Between 10% and 15% of this year’s ware potato crop is still in the ground, according to Teagasc potato specialist, Shay Phelan.
“Significant tonnages are yet to be harvested in the northeast and northwest,” he told Agriland ahead of the start of the National Potato Conference in Co. Meath today (Tuesday, November 22).
“A lot of potatoes were dug over the past fortnight. These are currently being dried and cured before going into store.
“But it’s too early to say yet what sort of condition they are in. This week’s heavy rain has put a stop to all field work for the foreseeable future,” Phelan added.
Potato market and yields
Phelan went on to point out that the potato market is in balance right now.
“Last year saw growers obtaining record yields. In response, the acreage grown this year has come back a bit. Also, yields are well down, year-on-year,” he said.
There is little doubt that the drought conditions that persisted for most of the summer months have resulted in lower ware yields this year.
However, there is some indication that the rain that fell in September helped to bulk up some crops, prior to them being dried off.
Average potato yields in 2021 came in at 19t/ac. It has been estimated that the 2022 figure will come in at around 15t.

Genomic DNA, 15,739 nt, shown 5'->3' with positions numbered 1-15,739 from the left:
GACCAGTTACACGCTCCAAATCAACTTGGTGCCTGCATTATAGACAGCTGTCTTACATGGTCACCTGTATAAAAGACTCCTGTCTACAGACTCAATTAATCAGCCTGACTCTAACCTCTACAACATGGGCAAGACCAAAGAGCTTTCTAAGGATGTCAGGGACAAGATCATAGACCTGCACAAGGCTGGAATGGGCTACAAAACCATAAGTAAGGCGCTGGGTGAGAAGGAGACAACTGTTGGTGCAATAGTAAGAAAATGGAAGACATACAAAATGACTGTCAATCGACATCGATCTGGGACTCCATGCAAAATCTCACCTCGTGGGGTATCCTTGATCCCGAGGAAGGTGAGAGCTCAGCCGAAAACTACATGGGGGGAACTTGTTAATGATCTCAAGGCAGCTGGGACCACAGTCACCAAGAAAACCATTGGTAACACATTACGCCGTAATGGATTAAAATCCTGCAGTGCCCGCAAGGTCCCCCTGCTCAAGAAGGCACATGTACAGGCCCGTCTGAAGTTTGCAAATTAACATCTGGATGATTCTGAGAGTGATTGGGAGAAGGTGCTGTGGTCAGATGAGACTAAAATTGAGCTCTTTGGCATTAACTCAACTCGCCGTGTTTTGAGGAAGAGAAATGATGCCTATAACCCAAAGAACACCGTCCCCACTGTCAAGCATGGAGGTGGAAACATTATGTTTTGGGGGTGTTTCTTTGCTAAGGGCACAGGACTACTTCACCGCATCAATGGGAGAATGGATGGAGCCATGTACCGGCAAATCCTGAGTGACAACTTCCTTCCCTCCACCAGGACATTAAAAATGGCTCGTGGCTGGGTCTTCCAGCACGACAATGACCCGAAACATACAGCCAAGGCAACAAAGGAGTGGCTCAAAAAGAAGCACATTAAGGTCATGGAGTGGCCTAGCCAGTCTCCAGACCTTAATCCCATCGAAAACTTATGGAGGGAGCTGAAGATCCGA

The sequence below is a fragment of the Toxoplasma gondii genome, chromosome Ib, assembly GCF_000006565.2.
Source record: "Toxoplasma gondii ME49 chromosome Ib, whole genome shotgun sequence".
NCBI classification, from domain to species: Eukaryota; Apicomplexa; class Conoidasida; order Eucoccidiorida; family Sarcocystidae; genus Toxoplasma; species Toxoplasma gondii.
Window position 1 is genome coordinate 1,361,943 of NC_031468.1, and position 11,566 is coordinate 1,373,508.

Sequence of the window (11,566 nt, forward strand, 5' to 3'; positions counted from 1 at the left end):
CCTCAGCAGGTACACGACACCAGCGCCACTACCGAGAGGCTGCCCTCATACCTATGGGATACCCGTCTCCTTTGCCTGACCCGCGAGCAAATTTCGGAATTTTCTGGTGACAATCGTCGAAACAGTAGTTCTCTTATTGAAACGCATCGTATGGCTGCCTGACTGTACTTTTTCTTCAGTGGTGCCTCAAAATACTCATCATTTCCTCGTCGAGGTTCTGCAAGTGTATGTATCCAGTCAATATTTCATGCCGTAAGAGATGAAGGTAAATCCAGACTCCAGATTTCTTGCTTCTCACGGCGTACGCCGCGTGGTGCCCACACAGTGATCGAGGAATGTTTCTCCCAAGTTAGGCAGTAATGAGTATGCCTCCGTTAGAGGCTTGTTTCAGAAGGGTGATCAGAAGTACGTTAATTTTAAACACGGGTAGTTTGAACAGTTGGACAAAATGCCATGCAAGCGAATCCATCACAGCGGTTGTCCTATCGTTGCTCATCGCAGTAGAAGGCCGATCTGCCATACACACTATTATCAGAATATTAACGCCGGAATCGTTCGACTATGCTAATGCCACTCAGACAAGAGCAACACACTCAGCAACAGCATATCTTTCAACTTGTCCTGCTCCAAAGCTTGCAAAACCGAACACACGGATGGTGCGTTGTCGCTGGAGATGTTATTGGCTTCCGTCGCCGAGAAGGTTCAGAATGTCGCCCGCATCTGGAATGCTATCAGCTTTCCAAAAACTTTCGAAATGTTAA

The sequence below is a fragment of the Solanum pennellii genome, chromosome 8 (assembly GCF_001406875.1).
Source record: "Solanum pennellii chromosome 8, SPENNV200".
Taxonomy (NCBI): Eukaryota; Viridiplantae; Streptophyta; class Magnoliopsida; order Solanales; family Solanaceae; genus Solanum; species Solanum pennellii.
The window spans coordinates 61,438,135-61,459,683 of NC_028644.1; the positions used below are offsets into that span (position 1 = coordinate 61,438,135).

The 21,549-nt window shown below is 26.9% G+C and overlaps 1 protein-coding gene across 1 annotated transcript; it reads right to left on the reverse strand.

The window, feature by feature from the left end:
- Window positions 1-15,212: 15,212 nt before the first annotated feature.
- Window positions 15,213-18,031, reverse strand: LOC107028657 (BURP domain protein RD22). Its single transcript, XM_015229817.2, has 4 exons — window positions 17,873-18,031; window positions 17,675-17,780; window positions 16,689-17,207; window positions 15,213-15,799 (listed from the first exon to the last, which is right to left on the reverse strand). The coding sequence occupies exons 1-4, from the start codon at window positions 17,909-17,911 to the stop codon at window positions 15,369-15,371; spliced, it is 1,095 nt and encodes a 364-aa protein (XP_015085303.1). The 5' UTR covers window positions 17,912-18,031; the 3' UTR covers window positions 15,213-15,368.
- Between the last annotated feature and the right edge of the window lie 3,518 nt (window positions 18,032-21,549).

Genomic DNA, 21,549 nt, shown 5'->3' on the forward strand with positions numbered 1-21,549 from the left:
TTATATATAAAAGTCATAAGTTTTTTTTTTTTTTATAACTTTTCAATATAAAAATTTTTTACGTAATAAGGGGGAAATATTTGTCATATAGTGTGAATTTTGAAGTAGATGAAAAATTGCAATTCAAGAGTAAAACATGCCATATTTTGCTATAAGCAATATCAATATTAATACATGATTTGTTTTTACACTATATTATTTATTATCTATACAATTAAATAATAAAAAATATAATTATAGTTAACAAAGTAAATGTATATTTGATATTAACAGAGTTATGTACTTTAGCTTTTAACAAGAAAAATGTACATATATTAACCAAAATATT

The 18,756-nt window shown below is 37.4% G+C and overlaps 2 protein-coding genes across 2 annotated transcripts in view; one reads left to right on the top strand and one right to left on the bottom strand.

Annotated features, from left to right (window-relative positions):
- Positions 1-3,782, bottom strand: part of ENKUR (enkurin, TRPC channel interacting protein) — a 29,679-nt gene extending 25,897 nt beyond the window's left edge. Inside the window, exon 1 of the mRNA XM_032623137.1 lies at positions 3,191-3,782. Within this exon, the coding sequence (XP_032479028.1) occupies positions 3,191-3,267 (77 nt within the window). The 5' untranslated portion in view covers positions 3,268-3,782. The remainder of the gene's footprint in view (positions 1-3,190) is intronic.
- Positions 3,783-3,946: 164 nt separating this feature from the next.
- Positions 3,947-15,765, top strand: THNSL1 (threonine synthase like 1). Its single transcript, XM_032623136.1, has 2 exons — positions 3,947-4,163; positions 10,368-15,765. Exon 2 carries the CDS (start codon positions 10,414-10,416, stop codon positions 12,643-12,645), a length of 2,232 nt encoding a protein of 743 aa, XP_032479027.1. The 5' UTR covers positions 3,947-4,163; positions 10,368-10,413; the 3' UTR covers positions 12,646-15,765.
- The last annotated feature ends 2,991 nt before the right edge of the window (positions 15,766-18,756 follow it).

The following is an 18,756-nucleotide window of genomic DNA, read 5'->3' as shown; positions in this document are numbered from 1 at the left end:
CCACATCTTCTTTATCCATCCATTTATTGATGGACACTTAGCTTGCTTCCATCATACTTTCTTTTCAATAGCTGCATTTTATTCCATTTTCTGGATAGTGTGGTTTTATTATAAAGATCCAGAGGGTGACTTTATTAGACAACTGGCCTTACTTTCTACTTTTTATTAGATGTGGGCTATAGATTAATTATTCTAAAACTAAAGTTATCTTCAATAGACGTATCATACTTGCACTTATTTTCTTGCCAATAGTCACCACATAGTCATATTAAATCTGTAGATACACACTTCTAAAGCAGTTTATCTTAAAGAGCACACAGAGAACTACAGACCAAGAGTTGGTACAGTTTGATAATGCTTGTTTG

The area of main crop potatoes grown in 2022 is approximately 400ha down on last year’s recorded figure.
“But the high dry matter potatoes coming out of the ground have a very high eating quality. Irish consumers like a floury potato. And this has been achieved across the board in 2022,” Phelan added.
“One downside to this is potatoes’ tendency to bruise as they come out of the ground. And growers should set up their harvesters accordingly to take account of this fact.
“The other upside to the dry conditions that characterised the 2022 growing season has been the very uniform size of the tubers coming out of the ground.”
The 2022 National Potato Conference takes place today at Gormanstown in Co. Meath. Shay Phelan believes that Irish potato growers must seek to secure new markets for their produce as they look to the future.
“The chipping sector represents one such opportunity,” he said. “It’s a market that requires potatoes with a high dry matter. Markies is a variety that meets these criteria. It also grows well under Irish conditions.
“The issue of securing new markets for Irish potatoes will be well profiled at this year’s potato conference,” Phelan said.